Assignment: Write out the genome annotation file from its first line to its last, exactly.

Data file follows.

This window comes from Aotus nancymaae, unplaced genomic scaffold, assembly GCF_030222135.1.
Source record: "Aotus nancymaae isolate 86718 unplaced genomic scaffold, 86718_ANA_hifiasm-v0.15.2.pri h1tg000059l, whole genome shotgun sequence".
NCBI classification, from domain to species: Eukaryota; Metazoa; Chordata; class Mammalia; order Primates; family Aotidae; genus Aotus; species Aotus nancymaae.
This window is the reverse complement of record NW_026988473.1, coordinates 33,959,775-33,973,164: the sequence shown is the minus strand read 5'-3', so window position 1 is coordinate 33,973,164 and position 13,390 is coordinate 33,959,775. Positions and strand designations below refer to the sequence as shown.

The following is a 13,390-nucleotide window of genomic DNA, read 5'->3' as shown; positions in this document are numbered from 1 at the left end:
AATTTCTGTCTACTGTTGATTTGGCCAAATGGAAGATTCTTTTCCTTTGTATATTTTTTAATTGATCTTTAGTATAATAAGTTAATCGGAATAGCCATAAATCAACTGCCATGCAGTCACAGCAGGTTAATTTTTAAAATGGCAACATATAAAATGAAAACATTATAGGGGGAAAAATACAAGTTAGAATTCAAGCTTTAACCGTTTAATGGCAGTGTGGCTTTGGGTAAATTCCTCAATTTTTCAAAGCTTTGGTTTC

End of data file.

This window comes from Aotus nancymaae, unplaced genomic scaffold, assembly GCF_030222135.1.
Source record: "Aotus nancymaae isolate 86718 unplaced genomic scaffold, 86718_ANA_hifiasm-v0.15.2.pri h1tg000059l, whole genome shotgun sequence".
NCBI classification, from domain to species: Eukaryota; Metazoa; Chordata; class Mammalia; order Primates; family Aotidae; genus Aotus; species Aotus nancymaae.
This window is the reverse complement of record NW_026988473.1, coordinates 33,959,775-33,973,164: the sequence shown is the minus strand read 5'-3', so window position 1 is coordinate 33,973,164 and position 13,390 is coordinate 33,959,775. Positions and strand designations below refer to the sequence as shown.

The following is a 13,390-nucleotide window of genomic DNA, read 5'->3' as shown; positions in this document are numbered from 1 at the left end:
AATTTCTGTCTACTGTTGATTTGGCCAAATGGAAGATTCTTTTCCTTTGTATATTTTTTAATTGATCTTTAGTATAATAAGTTAATCGGAATAGCCATAAATCAACTGCCATGCAGTCACAGCAGGTTAATTTTTAAAATGGCAACATATAAAATGAAAACATTATAGGGGGAAAAATACAAGTTAGAATTCAAGCTTTAACCGTTTAATGGCAGTGTGGCTTTGGGTAAATTCCTCAATTTTTCAAAGCTTTGGTTTC